It is for good reason, then, that Ranjit Singh’s era is remembered as a golden age – quite literally so. Such was the amount of wealth generated during the maharajah’s reign that he had the Harmandir Sahib in Amritsar (the pre-eminent Sikh shrine) covered in gold-plated sheets, so giving the place of worship a name by which it is known the world over: ‘the Golden Temple’.
Yet for all his wealth and power, the maharajah was no superman. By focusing on him alone, we overlook the wider dynamics that contributed to his rise. As the eminent Sikh historian JS Grewal reminds us, “The obvious fact that Ranjit Singh was a ruler of the third generation in the Sukerchakia family has not been properly appreciated.”
Ghee Bowman tells the stories of a group of Muslims in the British Expeditionary Force who were part of the famous evacuation of 1940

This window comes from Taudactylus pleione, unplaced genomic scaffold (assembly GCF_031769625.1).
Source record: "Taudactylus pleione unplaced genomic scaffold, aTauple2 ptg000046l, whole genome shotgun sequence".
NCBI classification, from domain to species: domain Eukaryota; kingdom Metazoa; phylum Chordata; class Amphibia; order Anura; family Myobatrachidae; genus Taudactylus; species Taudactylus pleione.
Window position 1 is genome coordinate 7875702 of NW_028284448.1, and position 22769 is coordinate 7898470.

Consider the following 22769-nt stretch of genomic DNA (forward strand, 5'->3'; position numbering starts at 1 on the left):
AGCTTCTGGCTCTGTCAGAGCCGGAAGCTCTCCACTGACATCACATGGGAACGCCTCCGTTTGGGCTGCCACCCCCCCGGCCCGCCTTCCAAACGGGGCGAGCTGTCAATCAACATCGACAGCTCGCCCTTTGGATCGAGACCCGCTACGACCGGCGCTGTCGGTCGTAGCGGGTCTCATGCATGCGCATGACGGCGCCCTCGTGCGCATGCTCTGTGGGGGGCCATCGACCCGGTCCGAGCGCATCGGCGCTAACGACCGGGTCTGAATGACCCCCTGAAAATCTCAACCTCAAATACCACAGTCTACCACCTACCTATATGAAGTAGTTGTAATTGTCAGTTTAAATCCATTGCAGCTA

It certainly helped Ranjit Singh that his parents and grandparents had been successful warriors and leaders within the Sikh community. They carved out a lucrative territorial niche in north-western Punjab, perfectly suited to founding a kingdom. Raj Kaur, his mother, administered this estate for him until he came of age. When the teenaged Ranjit then began engaging in battle and moved to conquer Lahore, he was supported by Sada Kaur, his mother-in-law, mentor and a formidable military ally. Indeed, Ranjit Singh would likely have lost the city had Sada Kaur not been there to tactfully make peace with its defeated Sikh occupants.